Why is Exercise Prescribed for Low Back Pain Relief?

PainRelief.com Interview with:
Matthew Jones PhD, AEP

Lecturer
Department of Exercise Physiology, Faculty of Medicine
UNSW SYDNEY

Dr. Jones


PainRelief.com:  What is the background for this review?

Response: Bck pain is the leading cause of disability worldwide and is associated with significant individual and societal costs. Low back pain can significantly impact an individual’s ability to carry out day to day tasks. Clinical guidelines consistently recommend that people with low back pain take exercise, and there does not appear to be a type of exercise (e.g., walking, Pilates, lifting weights) that is better than another for reducing pain and improving function. Despite hundreds of studies of exercise in people with low back pain, researchers do not have a good idea of how it works. This is important, because if we know how something works, we can design more effective interventions to reduce the burden of low back pain. The aim of this review was to summarise why researchers think exercise helps people with chronic low back pain (i.e., pain persisting for longer than 3 months).

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Exercise Longer With Less Pain Using Virtual Reality

PainRelief.com Interview with:

This is a visual of VR exercise environment during test.

This is a visual of VR exercise environment during test.
Credit Maria Matsangidou

Maria Matsangidou, PhD
School of Engineering and Digital Arts
University of Kent

PainRelief.com: What is the background for this study? What are the main findings?

Response: The results show that Virtual Reality (VR) technology can influence the perception of task difficulty, endurance performance and pain experienced during exercise. Most importantly, exercising through the use of VR technology revealed a significant decrease in Pain Intensity and Perceived Exertion reports, and a significant increase in Time to Exhaustion. This was contrary to conventional non-VR exercise which was found to have a significantly higher Pain Intensity and Perceived Exertion reports, and a significantly lower Time to Exhaustion.

In addition the results show that personal characteristics of internal body awareness, such as Private Body Consciousness, does not influence the efficiency VR has on the time to and the perceived pain and exhaustion. This means that the effectiveness of VR technology on time and the perception of pain and exhaustion could not be influenced by personal characteristics of internal body awareness.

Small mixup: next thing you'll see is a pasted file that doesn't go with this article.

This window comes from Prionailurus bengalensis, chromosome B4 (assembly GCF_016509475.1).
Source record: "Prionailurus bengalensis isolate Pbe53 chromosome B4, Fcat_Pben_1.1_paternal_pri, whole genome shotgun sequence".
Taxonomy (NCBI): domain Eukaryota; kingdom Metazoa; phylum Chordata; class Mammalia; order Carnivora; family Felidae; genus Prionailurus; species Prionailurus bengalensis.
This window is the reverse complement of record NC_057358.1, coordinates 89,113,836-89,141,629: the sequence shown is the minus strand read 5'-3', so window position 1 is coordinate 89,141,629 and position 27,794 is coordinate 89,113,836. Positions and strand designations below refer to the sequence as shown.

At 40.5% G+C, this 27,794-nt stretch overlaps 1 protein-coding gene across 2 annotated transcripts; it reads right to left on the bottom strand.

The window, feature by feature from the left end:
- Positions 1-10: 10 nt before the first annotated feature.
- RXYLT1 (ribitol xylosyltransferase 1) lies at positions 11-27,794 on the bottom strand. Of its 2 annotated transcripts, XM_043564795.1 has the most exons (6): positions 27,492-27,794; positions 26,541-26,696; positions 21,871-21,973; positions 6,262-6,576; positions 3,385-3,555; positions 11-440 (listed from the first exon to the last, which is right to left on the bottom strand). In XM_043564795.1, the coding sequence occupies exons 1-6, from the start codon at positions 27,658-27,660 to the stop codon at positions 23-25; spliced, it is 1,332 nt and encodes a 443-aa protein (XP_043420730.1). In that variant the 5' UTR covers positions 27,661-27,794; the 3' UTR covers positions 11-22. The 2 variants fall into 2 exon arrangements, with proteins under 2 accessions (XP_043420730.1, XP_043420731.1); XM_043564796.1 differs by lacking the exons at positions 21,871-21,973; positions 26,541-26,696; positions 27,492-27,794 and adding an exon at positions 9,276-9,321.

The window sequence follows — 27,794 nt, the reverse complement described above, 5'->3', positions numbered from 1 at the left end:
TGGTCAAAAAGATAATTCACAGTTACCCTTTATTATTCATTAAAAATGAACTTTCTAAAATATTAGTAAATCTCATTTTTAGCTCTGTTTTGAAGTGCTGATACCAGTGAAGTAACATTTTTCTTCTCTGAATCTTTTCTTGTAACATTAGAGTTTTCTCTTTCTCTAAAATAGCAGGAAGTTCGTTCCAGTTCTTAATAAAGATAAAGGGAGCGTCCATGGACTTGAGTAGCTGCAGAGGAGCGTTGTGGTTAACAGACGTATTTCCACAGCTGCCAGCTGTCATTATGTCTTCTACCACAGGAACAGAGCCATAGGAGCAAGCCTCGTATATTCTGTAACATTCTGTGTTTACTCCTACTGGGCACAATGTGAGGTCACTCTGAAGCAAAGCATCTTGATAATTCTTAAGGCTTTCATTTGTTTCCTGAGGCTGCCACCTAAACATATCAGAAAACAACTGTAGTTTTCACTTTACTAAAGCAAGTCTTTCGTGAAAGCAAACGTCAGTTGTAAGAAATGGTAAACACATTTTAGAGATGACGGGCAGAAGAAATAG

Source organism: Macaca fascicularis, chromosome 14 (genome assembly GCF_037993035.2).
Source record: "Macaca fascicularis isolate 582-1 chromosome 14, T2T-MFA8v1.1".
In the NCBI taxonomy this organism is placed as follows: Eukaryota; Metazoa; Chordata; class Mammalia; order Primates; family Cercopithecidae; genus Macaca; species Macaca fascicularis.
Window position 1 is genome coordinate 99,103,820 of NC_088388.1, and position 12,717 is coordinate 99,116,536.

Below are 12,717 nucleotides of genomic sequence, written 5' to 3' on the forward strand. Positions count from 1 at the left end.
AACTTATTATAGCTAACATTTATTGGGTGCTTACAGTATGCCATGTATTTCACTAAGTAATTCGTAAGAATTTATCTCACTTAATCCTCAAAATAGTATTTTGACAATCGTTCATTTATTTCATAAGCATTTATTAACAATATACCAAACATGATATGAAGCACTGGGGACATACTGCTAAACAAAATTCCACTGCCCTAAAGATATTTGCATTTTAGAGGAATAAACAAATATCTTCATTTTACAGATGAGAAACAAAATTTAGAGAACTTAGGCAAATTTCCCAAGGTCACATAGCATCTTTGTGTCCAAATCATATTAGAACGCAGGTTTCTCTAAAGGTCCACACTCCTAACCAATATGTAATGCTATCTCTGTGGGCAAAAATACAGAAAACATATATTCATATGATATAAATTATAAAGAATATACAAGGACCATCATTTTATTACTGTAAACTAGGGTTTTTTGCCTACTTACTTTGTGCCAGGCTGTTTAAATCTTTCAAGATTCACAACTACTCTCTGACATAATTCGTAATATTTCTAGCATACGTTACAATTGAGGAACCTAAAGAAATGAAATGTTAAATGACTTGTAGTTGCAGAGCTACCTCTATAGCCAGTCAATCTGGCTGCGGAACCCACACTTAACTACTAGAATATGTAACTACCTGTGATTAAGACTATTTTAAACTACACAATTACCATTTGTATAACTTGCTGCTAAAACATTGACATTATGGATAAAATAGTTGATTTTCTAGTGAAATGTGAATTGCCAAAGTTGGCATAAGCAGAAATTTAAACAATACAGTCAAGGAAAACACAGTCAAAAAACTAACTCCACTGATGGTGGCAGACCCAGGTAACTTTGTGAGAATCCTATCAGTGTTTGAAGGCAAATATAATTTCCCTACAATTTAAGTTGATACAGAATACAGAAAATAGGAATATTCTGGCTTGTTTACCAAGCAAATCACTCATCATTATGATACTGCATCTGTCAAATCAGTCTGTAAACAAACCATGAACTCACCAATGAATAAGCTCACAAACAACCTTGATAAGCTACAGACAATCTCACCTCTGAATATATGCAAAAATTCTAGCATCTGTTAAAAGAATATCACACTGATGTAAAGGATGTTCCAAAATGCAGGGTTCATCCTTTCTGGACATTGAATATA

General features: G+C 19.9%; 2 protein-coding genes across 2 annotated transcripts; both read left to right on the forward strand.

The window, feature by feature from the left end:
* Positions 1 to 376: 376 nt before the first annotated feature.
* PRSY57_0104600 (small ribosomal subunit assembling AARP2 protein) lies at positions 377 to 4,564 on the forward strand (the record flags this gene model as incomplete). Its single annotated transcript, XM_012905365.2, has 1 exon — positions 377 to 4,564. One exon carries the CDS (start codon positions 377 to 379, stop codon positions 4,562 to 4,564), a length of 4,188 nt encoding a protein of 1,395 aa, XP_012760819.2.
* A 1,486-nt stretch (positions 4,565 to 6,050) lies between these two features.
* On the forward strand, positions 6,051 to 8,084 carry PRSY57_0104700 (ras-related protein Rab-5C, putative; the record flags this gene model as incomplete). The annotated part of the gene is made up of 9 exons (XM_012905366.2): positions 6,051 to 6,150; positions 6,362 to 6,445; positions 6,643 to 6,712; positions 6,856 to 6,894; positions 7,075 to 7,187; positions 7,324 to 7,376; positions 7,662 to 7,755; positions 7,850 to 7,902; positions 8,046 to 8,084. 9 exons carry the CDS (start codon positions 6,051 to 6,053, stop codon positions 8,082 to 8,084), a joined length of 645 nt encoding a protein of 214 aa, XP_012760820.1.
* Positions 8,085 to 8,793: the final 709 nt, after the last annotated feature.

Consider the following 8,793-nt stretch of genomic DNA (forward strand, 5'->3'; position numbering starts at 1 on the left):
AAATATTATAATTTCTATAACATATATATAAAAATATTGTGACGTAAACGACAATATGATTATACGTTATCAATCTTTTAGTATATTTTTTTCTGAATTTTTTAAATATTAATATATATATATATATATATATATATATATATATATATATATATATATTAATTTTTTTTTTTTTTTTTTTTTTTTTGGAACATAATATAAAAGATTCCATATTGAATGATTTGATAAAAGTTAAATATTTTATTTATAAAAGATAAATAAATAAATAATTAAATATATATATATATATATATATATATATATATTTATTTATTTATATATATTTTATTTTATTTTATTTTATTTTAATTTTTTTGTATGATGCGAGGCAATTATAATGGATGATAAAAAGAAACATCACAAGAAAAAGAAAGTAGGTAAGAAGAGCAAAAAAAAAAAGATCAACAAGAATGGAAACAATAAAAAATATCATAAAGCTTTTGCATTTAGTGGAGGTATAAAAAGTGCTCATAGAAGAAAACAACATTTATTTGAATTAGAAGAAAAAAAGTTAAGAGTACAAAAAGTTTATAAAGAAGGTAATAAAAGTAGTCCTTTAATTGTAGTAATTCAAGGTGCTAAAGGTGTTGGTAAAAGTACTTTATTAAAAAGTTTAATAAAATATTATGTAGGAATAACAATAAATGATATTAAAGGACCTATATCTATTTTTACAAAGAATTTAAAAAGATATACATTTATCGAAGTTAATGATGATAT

A possible explanation could be that the attention of the participants is shifted from the observation of internal functions onto the virtual room and exercise.

PainRelief.com: What should readers take away from your report?

Response: That VR provides a new form of reality, where the individual’s is able to exercise for longer with less pain and effort, and by extension this can increase physical activity. One can imagine how beneficial it would be for specific populations, such as athletes or individuals who are reluctant to engage in physical activity, as well as clinical populations where their recovery can be enhanced through physical physiotherapy.

PainRelief.com: What recommendations do you have for future research as a result of this work?

Response: Future research may investigate the conditions under which Private Body Consciousness may influence immersion and potentially the effectiveness of VR. For example, more research is needed to determine whether the virtual environments representing natural and photorealistic environments are more or less effective than ones presented in cartoonish form.  Furthermore, it would be worthwhile adopting a mixed-methods approach (questionnaire and interview) in order to address user preferences for the design of VR environments.  Finally,  this  study utilized participants who  were  both  active  and  inactive,  therefore  future  work  should  seek  to replicate  this  study  with  a  group  of  sedentary  participants,  as  this  is  where  the  greatest potential for positive impact on behavior may be. 

No disclosures 

Citation:

Maria Matsangidou, Chee Siang Ang, Alexis R. Mauger, Jittrapol Intarasirisawat, Boris Otkhmezuri, Marios N. Avraamides. Is your virtual self as sensational as your real? Virtual Reality: The effect of body consciousness on the experience of exercise sensations. Psychology of Sport and Exercise, 2018; DOI: 10.1016/j.psychsport.2018.07.004

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